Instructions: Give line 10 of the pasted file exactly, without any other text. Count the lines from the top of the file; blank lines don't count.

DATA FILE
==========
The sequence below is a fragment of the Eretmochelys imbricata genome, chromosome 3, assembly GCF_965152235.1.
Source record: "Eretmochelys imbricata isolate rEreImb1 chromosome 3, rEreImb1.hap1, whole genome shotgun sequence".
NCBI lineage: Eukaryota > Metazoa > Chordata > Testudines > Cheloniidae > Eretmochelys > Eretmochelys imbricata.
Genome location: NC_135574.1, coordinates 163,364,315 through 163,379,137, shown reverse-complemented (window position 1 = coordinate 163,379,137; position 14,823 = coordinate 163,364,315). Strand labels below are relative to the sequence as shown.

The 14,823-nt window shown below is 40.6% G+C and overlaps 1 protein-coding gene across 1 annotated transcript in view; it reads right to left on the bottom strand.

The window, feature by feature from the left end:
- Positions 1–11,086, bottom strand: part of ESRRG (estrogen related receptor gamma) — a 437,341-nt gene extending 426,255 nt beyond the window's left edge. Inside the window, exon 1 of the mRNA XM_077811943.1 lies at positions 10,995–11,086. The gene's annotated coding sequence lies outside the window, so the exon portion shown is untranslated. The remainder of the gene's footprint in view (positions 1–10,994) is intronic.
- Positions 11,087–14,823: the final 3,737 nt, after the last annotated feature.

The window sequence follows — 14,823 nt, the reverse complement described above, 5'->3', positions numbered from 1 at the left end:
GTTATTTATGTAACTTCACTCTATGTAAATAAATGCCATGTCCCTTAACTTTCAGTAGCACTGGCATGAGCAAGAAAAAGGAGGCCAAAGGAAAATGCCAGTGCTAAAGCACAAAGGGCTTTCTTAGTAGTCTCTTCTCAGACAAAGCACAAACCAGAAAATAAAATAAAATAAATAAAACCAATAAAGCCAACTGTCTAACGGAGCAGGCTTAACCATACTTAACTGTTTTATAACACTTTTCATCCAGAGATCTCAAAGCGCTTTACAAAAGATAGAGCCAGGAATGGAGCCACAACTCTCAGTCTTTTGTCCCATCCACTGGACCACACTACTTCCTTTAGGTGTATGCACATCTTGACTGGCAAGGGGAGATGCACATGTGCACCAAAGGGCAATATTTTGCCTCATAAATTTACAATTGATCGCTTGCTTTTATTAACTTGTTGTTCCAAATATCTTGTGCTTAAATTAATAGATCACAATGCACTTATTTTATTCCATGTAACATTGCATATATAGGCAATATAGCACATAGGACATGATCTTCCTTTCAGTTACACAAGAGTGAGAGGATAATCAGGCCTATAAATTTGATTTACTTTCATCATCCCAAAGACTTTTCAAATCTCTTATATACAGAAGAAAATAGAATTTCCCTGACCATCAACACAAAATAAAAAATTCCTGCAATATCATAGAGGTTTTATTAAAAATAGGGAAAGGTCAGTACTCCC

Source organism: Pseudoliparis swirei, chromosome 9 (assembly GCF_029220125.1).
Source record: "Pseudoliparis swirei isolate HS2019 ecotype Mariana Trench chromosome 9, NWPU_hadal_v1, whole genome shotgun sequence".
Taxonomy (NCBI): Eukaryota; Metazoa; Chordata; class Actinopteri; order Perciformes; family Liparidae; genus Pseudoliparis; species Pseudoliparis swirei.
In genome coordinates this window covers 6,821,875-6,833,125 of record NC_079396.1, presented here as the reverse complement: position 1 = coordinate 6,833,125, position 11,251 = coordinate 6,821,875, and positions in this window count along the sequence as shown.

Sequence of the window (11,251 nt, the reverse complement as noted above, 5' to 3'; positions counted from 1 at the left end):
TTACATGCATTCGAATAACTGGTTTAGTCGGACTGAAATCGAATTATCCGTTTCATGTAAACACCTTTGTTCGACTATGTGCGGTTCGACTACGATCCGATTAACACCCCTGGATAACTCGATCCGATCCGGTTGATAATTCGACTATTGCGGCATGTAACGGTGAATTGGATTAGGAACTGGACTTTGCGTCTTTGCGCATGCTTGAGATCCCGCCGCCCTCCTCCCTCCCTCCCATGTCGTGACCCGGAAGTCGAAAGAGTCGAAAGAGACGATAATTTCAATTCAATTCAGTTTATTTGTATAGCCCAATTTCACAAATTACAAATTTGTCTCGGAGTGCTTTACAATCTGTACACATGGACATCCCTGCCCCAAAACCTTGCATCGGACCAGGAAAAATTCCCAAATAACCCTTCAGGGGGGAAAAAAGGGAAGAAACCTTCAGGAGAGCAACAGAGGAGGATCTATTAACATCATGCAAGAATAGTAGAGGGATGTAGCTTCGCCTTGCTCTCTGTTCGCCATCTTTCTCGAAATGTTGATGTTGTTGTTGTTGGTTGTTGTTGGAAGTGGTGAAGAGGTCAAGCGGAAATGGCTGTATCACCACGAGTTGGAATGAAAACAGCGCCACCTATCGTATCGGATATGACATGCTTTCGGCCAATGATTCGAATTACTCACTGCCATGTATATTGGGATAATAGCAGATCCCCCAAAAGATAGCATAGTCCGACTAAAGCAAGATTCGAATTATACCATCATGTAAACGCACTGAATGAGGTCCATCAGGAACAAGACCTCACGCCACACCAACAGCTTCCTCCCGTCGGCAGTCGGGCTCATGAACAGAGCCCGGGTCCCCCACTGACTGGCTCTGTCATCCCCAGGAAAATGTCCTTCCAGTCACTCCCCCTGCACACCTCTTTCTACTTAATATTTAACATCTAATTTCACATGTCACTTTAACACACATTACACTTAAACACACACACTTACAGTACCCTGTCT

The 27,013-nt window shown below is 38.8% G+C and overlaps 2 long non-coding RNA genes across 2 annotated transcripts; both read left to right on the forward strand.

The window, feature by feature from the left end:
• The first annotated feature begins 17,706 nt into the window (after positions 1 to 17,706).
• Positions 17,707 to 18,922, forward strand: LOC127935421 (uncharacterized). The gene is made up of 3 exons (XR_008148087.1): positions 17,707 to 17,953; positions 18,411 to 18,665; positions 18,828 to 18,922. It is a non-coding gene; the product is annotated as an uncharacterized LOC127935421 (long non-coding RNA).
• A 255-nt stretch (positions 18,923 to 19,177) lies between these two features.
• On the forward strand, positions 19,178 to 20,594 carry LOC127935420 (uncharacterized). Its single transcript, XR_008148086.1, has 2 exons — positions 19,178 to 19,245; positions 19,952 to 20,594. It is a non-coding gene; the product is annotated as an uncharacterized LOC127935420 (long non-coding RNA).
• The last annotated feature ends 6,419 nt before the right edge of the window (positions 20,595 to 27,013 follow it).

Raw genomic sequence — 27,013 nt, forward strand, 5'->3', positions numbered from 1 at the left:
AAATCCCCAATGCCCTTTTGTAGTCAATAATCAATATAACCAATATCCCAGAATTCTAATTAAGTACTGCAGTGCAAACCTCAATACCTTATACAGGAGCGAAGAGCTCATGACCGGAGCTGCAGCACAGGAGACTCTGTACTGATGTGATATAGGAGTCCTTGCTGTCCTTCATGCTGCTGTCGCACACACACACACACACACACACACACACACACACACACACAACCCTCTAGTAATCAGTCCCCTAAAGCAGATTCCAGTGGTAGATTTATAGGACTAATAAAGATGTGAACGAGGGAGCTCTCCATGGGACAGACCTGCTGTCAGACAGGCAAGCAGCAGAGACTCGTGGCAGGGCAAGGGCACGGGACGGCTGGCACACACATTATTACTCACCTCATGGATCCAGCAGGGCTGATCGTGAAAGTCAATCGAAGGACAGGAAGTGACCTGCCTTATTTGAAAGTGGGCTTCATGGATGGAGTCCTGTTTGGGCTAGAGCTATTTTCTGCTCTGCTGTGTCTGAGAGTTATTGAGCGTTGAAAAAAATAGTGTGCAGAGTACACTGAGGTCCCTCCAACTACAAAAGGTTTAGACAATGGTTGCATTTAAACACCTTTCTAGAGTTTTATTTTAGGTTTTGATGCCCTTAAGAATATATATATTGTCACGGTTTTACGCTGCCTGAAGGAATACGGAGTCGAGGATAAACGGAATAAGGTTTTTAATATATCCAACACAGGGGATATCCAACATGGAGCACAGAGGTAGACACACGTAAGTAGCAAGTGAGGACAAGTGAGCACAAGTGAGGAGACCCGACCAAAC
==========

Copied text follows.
GTTATTTATGTAACTTCACTCTATGTAAATAAATGCCATGTCCCTTAACTTTCAGTAGCACTGGCATGAGCAAGAAAAAGGAGGCCAAAGGAAAATGCCAGTGCTAAAGCACAAAGGGCTTTCTTAGTAGTCTCTTCTCAGACAAAGCACAAACCAGAAAATAAAATAAAATAAATAAAACCAATAAAGCCAACTGTCTAACGGAGCAGGCTTAACCATACTTAACTGTTTTATAACACTTTTCATCCAGAGATCTCAAAGCGCTTTACAAAAGATAGAGCCAGGAATGGAGCCACAACTCTCAGTCTTTTGTCCCATCCACTGGACCACACTACTTCCTTTAGGTGTATGCACATCTTGACTGGCAAGGGGAGATGCACATGTGCACCAAAGGGCAATATTTTGCCTCATAAATTTACAATTGATCGCTTGCTTTTATTAACTTGTTGTTCCAAATATCTTGTGCTTAAATTAATAGATCACAATGCACTTATTTTATTCCATGTAACATTGCATATATAGGCAATATAGCACATAGGACATGATCTTCCTTTCAGTTACACAAGAGTGAGAGGATAATCAGGCCTATAAATTTGATTTACTTTCATCATCCCAAAGACTTTTCAAATCTCTTATATACAGAAGAAAATAGAATTTCCCTGACCATCAACACAAAATAAAAAATTCCTGCAATATCATAGAGGTTTTATTAAAAATAGGGAAAGGTCAGTACTCCC